How Covid has changed photo shoots (for the better!)
Strangely, the absence of customers due to Lockdown has helped some businesses. If you’re a shop or hotel, then having to close for refurbishments can be costly as you’re losing trade; or you have to arrange it for strange times such as the middle of the night which can be inconvenient and awkward (I’ve another story about visiting the Trafford Centre before dawn, when it was busier than during shopping hours). There’s also the problem that, having to fit any work into night hours, puts a serious limit on what can actually be undertaken. Many businesses have seen the closures as an opportunity. Not having people around has helped them to get on with doing repairs and refurbishments without the attendant hassle.
Here’s an example of what I mean. Just before Christmas I was asked to re-visit the Holiday Inn Manchester West to shoot some new photos of areas that had been refurbished over the summer, while the hotel was closed to guests. I’d last been there a couple of years ago. The closure of the hotel to the public during the lockdowns last year meant that the public areas – the dining room, bar and sitting areas, and reception – could be improved and altered without inconvenience to guests.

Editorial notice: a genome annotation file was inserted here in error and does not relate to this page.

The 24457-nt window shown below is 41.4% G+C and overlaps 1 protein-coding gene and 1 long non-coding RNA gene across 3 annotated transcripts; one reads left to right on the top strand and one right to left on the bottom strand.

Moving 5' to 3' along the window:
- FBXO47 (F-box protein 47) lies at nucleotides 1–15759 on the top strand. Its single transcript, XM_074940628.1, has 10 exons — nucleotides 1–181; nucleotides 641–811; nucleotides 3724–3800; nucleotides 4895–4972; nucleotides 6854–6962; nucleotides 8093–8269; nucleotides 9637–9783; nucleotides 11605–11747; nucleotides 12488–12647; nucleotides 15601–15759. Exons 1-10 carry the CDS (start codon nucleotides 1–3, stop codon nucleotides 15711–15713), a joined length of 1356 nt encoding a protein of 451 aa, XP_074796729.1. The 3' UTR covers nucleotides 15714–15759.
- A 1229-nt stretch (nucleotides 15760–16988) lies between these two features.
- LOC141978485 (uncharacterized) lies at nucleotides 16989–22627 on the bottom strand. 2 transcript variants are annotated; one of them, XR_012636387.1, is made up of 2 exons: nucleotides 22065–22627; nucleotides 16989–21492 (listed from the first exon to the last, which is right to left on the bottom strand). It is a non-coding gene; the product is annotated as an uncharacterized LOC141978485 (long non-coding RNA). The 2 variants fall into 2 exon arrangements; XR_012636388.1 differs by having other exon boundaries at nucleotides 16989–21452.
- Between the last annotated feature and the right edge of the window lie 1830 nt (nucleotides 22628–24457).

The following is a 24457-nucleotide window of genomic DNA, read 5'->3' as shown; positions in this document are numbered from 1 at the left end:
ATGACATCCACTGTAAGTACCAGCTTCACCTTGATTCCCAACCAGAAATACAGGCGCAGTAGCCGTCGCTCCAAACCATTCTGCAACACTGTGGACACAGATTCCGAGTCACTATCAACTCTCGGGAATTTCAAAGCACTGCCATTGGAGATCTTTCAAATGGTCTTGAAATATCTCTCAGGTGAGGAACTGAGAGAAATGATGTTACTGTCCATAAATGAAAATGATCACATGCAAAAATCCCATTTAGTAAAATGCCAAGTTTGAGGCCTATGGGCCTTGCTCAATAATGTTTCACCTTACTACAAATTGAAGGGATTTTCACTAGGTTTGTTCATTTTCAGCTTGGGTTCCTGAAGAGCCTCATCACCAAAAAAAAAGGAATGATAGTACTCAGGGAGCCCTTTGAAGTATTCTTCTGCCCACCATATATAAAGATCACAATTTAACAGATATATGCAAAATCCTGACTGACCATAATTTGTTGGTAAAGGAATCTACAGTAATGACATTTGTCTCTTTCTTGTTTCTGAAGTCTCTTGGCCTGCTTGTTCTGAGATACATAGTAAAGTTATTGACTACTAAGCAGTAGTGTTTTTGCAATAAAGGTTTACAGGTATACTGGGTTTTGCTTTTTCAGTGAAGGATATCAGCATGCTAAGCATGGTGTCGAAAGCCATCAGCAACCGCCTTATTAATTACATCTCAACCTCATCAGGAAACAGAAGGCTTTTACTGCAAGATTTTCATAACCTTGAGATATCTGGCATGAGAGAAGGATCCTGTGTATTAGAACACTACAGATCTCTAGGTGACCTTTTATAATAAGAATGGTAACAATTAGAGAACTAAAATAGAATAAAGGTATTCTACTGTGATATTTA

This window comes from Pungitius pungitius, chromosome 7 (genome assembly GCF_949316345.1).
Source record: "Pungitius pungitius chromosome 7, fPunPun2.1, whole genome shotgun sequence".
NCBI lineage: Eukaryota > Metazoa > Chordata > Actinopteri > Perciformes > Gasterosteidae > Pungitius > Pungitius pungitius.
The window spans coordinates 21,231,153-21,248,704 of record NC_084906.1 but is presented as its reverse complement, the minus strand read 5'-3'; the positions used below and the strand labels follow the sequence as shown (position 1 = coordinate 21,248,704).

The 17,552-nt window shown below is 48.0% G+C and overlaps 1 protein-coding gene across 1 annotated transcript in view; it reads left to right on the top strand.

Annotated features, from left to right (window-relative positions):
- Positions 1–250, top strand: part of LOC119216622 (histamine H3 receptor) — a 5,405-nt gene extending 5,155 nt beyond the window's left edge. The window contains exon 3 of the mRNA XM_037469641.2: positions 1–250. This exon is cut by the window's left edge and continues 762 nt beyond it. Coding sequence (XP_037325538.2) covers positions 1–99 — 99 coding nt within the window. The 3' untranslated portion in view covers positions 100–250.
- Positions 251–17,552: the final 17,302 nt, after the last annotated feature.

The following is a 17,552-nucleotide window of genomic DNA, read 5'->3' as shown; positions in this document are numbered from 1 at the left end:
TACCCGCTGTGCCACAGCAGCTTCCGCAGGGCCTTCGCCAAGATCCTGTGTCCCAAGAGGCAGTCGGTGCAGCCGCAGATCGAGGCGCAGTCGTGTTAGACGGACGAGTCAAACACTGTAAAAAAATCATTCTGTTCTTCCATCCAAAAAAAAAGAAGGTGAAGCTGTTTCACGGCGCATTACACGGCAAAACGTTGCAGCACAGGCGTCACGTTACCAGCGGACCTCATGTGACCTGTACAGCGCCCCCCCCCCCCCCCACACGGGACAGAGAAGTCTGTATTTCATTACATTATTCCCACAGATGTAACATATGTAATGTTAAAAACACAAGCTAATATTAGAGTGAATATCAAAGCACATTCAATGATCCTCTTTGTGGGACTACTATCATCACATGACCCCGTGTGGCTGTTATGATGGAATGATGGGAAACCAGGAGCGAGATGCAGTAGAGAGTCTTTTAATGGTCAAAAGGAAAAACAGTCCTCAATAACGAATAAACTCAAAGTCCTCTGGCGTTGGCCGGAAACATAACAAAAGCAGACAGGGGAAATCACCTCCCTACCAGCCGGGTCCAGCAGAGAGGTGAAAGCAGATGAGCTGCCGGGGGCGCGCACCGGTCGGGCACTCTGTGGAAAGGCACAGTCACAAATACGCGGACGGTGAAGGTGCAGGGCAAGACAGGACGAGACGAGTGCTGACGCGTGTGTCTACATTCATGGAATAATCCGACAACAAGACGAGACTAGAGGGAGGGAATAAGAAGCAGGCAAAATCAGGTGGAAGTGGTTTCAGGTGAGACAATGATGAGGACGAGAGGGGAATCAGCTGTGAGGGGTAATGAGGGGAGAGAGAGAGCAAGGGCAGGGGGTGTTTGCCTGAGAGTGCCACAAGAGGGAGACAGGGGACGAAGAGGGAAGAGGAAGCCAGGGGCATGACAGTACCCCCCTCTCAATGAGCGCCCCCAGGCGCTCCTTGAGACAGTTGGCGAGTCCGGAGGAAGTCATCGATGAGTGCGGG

What’s been interesting when I’ve done shoots like this is I end up taking two sets of photos. There’s a set of shots of the building designed to show off the work that’s been done. Then there are shots that show the Covid compliance the business has carried out. In practice, as you can see below in the first two photos, that meant shooting the public areas as they currently are, and then removing the social distancing floor stickers in Photoshop. This version of the photos can then be used once the pandemic has passed and things return to ‘normal’. Or, as you can see with the reception shots, I take two photos that show the area both with and without plastic safety screens. The ‘with’ shots are for use right now; those without can be used once the hotel is open and operating normally in the future.
As well as wide room shots, it’s always good on a job like this to take images that show off small features, such as the newly installed cordless charging points in the foyer (see the photo below), or a concession stand – all features that are attractive to guests when looking to book. Shots like that of the bartender give a sense of life about the hotel, and help to create that friendly atmosphere that they want to reinforce.
All these photos will be used on the company website to show off the hotel, and kept in a stock library for any future marketing use.
So, if you’re a property manager, developer or hotelier, now is a good time to catch up on any maintenance or get major changes underway (if you’re not already doing so). And, once it’s completed and still looks good, it’s a great time to get photos of it for marketing in the future. Shoots like this require no contact, so they’re very safe to do at the moment. If you’d like a quotation, please drop me a line.